Each block of the median is very different, depending on the style and desires of the homes that border it and the people who tend to it.

My very small and very unscientific study tells me people are doing more to let trees naturally decompose on site and maybe provide habitat in the process. These examples are of people really making it happen in a big way, but I'm seeing it in smaller ways too. Heck even when I built my table planting on the stock tank I used branches and stumps that I'd cut here in my own garden. 

I'll wrap up with a screenshot from my friend Grace Hensley's Instagram. She'd asked to be reminded of the name of the guy who stacks logs decoratively, check out Nigel Dunnett's Instagram feed if you aren't familiar with him.

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  1. Very interesting.

    Yes, the stump with the bit cut out is dying for something to be planted in it!

    1. I want to say ferns, but then it's out in the direct sunlight so maybe not. I'll be watching it!

  2. Something of a garden mystery, at least with respect to the first (duplex) property. That's a LOT of logs if they were harvested onsite. Maybe a property associated with the owners somewhere else was cleared and the logs were retained with reuse in mind? I regret that I didn't keep some of the logs when the huge Eucalyptus in our garden was cut down (at the behest of a former neighbor that complained the tree blocked her view). I did keep a few chunks of another tree when it died, which currently serve to support potted plants. I love the huge wreath and the twig fence - the overall effect, along with the logs and the stone, has a storybook quality about it.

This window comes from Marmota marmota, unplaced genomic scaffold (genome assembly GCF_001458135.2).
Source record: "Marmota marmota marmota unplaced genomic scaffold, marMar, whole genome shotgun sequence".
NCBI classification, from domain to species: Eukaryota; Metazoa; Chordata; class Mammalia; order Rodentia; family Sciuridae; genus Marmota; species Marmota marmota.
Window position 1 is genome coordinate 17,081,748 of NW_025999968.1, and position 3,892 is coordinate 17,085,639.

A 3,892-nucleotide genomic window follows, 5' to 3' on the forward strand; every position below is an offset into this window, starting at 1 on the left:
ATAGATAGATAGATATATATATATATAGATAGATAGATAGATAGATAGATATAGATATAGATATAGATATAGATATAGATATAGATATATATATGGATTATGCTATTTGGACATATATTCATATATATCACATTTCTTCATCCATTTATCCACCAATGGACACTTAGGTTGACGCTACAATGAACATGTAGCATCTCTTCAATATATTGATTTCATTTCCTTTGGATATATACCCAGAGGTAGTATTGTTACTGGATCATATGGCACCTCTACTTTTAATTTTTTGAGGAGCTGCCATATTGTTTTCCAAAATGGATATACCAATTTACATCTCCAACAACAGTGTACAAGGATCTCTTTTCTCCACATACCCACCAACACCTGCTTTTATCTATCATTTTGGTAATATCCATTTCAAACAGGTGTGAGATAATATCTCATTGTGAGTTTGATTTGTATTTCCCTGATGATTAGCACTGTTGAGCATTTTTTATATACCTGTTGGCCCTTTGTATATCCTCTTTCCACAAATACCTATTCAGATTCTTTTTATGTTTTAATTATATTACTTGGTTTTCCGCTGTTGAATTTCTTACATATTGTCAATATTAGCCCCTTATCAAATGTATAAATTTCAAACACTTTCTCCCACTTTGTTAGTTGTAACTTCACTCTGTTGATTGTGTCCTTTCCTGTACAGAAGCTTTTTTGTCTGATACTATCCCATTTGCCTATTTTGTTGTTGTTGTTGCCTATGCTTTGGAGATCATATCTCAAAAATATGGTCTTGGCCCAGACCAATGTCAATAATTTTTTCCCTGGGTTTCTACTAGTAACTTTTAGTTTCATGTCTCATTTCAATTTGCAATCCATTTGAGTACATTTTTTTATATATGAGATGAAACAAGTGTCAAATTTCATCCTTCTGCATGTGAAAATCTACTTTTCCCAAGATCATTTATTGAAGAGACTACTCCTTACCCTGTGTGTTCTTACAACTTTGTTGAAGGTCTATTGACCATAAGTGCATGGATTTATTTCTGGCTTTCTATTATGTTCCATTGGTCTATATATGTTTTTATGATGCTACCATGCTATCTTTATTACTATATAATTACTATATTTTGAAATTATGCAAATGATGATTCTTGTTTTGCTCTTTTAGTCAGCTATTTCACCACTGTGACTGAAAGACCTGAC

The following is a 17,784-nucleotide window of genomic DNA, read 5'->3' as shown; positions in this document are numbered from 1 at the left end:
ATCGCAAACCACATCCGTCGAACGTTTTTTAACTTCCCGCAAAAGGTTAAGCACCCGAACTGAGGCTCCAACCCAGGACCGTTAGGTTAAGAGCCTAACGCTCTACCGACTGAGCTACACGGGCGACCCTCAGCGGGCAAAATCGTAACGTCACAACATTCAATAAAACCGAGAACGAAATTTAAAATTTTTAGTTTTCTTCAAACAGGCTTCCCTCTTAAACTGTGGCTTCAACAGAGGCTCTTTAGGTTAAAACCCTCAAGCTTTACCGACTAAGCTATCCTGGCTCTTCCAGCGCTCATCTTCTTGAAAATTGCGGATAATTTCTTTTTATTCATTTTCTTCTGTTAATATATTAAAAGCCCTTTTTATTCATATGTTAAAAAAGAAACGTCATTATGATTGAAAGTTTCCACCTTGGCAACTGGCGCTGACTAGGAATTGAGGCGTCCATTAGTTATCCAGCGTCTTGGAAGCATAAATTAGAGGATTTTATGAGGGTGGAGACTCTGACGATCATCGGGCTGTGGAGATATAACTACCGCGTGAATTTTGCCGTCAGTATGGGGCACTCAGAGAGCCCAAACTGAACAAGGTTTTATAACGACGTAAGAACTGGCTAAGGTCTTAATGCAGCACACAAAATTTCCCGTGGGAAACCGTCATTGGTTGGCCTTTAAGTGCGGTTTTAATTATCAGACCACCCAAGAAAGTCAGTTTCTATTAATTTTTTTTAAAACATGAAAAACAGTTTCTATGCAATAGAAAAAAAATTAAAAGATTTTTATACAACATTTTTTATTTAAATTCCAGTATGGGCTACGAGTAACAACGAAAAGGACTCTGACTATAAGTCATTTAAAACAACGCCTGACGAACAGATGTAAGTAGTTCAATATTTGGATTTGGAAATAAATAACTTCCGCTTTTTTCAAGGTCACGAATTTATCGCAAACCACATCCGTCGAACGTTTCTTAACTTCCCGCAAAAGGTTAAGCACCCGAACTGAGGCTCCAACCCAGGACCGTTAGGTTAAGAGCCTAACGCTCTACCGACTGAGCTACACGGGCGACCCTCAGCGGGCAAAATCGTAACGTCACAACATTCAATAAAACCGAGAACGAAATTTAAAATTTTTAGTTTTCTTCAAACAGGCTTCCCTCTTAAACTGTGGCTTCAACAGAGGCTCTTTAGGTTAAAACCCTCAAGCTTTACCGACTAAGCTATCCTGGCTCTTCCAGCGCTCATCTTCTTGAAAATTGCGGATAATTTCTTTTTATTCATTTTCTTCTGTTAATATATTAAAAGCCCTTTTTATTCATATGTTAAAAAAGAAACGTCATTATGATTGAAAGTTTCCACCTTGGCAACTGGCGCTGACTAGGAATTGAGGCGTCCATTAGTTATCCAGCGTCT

1. Oh yes, storybook is a good word for it. I wonder if Hansel and Gretel might visit?

  3. After seeing the first photo, I was pleasantly surprised, the first house is really nice. Also, is the door a flat plane like most doors or does it curve out?
    I do worry about the logs falling (or being pushed by vandals) onto the street where someone driving at night could collide with them. The vertical logs especially, will eventually rot at the base.

    1. The door looks like it curves a bit, good eye. I wanted to march up there and look closer but I did not. Sad that we have to think about what those up to no good might decide to do with someone else's landscape...